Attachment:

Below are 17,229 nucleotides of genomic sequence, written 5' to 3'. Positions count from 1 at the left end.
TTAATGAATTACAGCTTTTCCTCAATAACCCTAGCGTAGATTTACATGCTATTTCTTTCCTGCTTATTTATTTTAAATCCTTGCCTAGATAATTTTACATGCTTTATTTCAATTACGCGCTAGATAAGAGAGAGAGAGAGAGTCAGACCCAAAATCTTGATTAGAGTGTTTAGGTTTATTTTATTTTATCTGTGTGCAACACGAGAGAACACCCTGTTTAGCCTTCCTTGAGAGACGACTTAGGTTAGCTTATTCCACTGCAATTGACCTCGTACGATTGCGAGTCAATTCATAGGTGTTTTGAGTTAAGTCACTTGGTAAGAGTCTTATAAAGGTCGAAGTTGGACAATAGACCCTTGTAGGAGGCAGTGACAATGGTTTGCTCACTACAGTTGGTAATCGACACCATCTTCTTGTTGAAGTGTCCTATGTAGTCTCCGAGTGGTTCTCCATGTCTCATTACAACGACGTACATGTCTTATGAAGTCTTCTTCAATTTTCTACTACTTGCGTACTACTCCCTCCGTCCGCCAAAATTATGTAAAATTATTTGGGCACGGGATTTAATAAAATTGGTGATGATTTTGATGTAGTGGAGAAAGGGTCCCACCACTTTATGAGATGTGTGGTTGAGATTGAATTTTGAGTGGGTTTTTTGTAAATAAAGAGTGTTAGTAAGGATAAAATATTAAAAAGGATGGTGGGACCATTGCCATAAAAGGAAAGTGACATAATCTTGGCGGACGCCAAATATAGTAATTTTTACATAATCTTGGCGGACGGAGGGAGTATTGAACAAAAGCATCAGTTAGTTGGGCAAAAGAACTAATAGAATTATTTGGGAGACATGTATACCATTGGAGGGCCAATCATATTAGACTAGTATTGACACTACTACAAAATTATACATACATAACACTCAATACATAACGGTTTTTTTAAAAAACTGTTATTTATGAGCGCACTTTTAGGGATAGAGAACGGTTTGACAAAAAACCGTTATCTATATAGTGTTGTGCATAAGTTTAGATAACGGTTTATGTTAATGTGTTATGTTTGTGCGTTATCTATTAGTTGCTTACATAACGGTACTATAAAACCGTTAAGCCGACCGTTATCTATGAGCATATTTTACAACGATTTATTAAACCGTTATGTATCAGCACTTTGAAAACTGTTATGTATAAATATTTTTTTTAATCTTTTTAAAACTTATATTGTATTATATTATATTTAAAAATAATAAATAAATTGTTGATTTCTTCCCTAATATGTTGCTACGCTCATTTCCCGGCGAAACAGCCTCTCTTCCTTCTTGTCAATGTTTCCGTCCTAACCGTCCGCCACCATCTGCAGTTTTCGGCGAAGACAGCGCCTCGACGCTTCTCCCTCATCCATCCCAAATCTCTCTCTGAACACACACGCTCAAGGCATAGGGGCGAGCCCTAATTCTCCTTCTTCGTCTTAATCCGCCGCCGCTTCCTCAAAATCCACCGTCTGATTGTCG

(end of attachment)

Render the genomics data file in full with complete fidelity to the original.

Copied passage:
Below are 17,229 nucleotides of genomic sequence, written 5' to 3'. Positions count from 1 at the left end.
TTAATGAATTACAGCTTTTCCTCAATAACCCTAGCGTAGATTTACATGCTATTTCTTTCCTGCTTATTTATTTTAAATCCTTGCCTAGATAATTTTACATGCTTTATTTCAATTACGCGCTAGATAAGAGAGAGAGAGAGAGTCAGACCCAAAATCTTGATTAGAGTGTTTAGGTTTATTTTATTTTATCTGTGTGCAACACGAGAGAACACCCTGTTTAGCCTTCCTTGAGAGACGACTTAGGTTAGCTTATTCCACTGCAATTGACCTCGTACGATTGCGAGTCAATTCATAGGTGTTTTGAGTTAAGTCACTTGGTAAGAGTCTTATAAAGGTCGAAGTTGGACAATAGACCCTTGTAGGAGGCAGTGACAATGGTTTGCTCACTACAGTTGGTAATCGACACCATCTTCTTGTTGAAGTGTCCTATGTAGTCTCCGAGTGGTTCTCCATGTCTCATTACAACGACGTACATGTCTTATGAAGTCTTCTTCAATTTTCTACTACTTGCGTACTACTCCCTCCGTCCGCCAAAATTATGTAAAATTATTTGGGCACGGGATTTAATAAAATTGGTGATGATTTTGATGTAGTGGAGAAAGGGTCCCACCACTTTATGAGATGTGTGGTTGAGATTGAATTTTGAGTGGGTTTTTTGTAAATAAAGAGTGTTAGTAAGGATAAAATATTAAAAAGGATGGTGGGACCATTGCCATAAAAGGAAAGTGACATAATCTTGGCGGACGCCAAATATAGTAATTTTTACATAATCTTGGCGGACGGAGGGAGTATTGAACAAAAGCATCAGTTAGTTGGGCAAAAGAACTAATAGAATTATTTGGGAGACATGTATACCATTGGAGGGCCAATCATATTAGACTAGTATTGACACTACTACAAAATTATACATACATAACACTCAATACATAACGGTTTTTTTAAAAAACTGTTATTTATGAGCGCACTTTTAGGGATAGAGAACGGTTTGACAAAAAACCGTTATCTATATAGTGTTGTGCATAAGTTTAGATAACGGTTTATGTTAATGTGTTATGTTTGTGCGTTATCTATTAGTTGCTTACATAACGGTACTATAAAACCGTTAAGCCGACCGTTATCTATGAGCATATTTTACAACGATTTATTAAACCGTTATGTATCAGCACTTTGAAAACTGTTATGTATAAATATTTTTTTTAATCTTTTTAAAACTTATATTGTATTATATTATATTTAAAAATAATAAATAAATTGTTGATTTCTTCCCTAATATGTTGCTACGCTCATTTCCCGGCGAAACAGCCTCTCTTCCTTCTTGTCAATGTTTCCGTCCTAACCGTCCGCCACCATCTGCAGTTTTCGGCGAAGACAGCGCCTCGACGCTTCTCCCTCATCCATCCCAAATCTCTCTCTGAACACACACGCTCAAGGCATAGGGGCGAGCCCTAATTCTCCTTCTTCGTCTTAATCCGCCGCCGCTTCCTCAAAATCCACCGTCTGATTGTCG